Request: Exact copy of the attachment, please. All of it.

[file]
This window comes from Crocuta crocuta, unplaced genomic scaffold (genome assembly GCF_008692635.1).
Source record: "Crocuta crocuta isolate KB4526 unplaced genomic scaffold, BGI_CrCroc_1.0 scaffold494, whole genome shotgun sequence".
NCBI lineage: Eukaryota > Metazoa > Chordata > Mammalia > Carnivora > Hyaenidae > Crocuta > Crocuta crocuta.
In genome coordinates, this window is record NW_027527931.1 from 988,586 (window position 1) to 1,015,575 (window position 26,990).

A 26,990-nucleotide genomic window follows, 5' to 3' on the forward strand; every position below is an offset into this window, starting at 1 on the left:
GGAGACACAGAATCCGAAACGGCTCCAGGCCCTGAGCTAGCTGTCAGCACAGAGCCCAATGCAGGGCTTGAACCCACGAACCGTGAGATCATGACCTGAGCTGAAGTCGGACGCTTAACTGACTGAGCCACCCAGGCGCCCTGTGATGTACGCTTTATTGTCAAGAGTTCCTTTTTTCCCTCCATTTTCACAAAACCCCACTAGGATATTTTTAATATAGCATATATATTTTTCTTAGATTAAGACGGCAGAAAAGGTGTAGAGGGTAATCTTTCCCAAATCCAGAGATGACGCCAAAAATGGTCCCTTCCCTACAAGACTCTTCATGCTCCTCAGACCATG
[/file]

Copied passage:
This window comes from Crocuta crocuta, unplaced genomic scaffold (genome assembly GCF_008692635.1).
Source record: "Crocuta crocuta isolate KB4526 unplaced genomic scaffold, BGI_CrCroc_1.0 scaffold494, whole genome shotgun sequence".
NCBI lineage: Eukaryota > Metazoa > Chordata > Mammalia > Carnivora > Hyaenidae > Crocuta > Crocuta crocuta.
In genome coordinates, this window is record NW_027527931.1 from 988,586 (window position 1) to 1,015,575 (window position 26,990).

A 26,990-nucleotide genomic window follows, 5' to 3' on the forward strand; every position below is an offset into this window, starting at 1 on the left:
GGAGACACAGAATCCGAAACGGCTCCAGGCCCTGAGCTAGCTGTCAGCACAGAGCCCAATGCAGGGCTTGAACCCACGAACCGTGAGATCATGACCTGAGCTGAAGTCGGACGCTTAACTGACTGAGCCACCCAGGCGCCCTGTGATGTACGCTTTATTGTCAAGAGTTCCTTTTTTCCCTCCATTTTCACAAAACCCCACTAGGATATTTTTAATATAGCATATATATTTTTCTTAGATTAAGACGGCAGAAAAGGTGTAGAGGGTAATCTTTCCCAAATCCAGAGATGACGCCAAAAATGGTCCCTTCCCTACAAGACTCTTCATGCTCCTCAGACCATG